The harsh midday sun beats down on a small, dusty village in Gujarat, western India, lines of blue solar panels…
plan for achieving universal electricity access nation wide by 2025.
When Nicole Poindexter left the energy efficiency focused startup, Opower a few months after the company’s public offering, she wasn’t sure what would come next. At the time, in 2014, the renewable energy movement in the US still faced considerable opposition. But what Poindexter did see was an opportunity to bring the benefits of renewable energy to Africa.
“What does it take to have 100 percent renewables on the grid in the US at the time was not a solvable problem,” Poindexter said. “I looked to Africa and I’d heard that there weren’t many grid assets [so] maybe I could try this idea out there. As I was doing market research, I learned what life was like without electricity and I was like.. that’s not acceptable and I can do something about it.” Poindexter linked up with Joe Philip, a former executive at SunEdison who was a development engineer at the company and together they formed Energicity to develop renewable energy microgrids for off-grid communities in Africa.
“He’d always thought that the right way to deploy solar was an off-grid solution,” said Poindexter of her co-founder. At Energicity, Philip and Poindexter are finding and identifying communities, developing the projects for installation and operating the microgrids. So far, the company’s projects have resulted from winning development bids initiated by governments, but with a recently closed $3.25 million in seed financing, the company can expand beyond government projects, Poindexter said.
“The concessions in Benin and Sierra Leone are concessions that we won,” she said. “But we can also grow organically by driving a truck up and asking communities ‘Do you want light?’ and invariably they say yes.” To effectively operate the micro-grids that the company is building required an end-to-end refashioning of all aspects of the system. While the company uses off-the-shelf solar panels, Poindexter said that Energicity had built its own smart meters and a software stack to support monitoring and management.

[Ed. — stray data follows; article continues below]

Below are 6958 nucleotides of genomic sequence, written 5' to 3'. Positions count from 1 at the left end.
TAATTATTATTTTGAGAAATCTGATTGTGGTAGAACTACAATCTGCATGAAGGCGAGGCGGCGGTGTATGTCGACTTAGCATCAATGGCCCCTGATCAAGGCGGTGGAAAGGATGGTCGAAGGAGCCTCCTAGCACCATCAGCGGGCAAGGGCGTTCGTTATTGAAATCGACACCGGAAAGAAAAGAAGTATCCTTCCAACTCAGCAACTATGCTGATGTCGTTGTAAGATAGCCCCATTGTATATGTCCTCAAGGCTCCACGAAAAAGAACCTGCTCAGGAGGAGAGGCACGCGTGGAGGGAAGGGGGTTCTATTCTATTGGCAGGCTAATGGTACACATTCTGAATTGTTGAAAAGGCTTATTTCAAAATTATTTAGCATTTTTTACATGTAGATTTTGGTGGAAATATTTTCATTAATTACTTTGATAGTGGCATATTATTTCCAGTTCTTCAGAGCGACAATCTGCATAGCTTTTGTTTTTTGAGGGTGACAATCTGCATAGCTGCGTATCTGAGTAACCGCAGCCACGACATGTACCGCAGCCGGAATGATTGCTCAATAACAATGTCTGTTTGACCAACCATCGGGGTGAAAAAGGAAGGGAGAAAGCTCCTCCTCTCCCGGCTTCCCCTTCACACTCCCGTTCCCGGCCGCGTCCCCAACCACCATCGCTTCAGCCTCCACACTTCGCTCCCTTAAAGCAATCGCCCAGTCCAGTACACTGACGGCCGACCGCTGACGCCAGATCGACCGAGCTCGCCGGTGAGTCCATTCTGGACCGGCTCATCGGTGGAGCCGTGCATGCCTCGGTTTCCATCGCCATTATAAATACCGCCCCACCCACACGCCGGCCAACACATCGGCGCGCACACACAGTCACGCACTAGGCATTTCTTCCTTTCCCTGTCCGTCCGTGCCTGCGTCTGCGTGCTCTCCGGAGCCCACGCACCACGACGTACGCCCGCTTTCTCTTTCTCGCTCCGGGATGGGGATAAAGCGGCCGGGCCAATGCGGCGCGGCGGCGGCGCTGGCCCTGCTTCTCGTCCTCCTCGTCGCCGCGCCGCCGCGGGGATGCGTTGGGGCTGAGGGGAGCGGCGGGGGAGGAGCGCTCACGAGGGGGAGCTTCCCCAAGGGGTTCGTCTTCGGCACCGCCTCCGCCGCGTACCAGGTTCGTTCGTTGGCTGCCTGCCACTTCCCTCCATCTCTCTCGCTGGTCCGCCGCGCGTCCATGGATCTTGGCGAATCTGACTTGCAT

So far, the company has installed 800 kilowatts of power and expects to hit 1.5 megawatts by the end of the year, according to Poindexter. Those micro-grids serving rural communities operate through subsidiaries in Ghana, Sierra Leone and Nigeria, and currently serve thirty-six communities and 23,000 people, the company said. The company is targeting developments that could reach 1 million people in the next five years, a fraction of what the continent needs to truly electrify the lives of the population.
Through two subsidiaries, Black Star Energy, in Ghana, and Power Leone, in Sierra Leone, Energicity has a 20-year concession in Sierra Leone to serve 100,000 people and has the largest private minigrid footprint in Ghana, the company said. Most of the financing that Energicity has relied on to develop its projects and grow its business has come from government grants, but just as Poindexter expects to do more direct sales, there are other financial models that could get the initial developments off the ground.
Carbon offsets, for instance, could provide an attractive mechanism for developing projects and could be a meaningful gateway to low-cost sources of project finance. “We are using project financing and project debt and a lot of the projects are funded by aid agencies like the UK and the UN,” Poindexter said. The company charges its customers a service fee and a fixed price per kilowatt hour for the energy that amounts to less than $2 per month for a customers that are using its service for home electrification and cell phone charging, Poindexter said.
While several other solar installers like M-kopa and easy solar are pitching electrification to African consumers, Poindexter argues that her company’s micro-grid model is less expensive than those competitors. “Ecosystem Integrity Fund is proud to invest in a transformational company like Energicity Corp,” said James Everett, managing partner, Ecosystem Integrity Fund, which backed the company’s. most recent round. “The opportunity to expand clean energy access across West Africa helps to drive economic growth, sustainability, health, and human development. With Energicity’s early leadership and innovation, we are looking forward to partnering and helping to grow this great company.”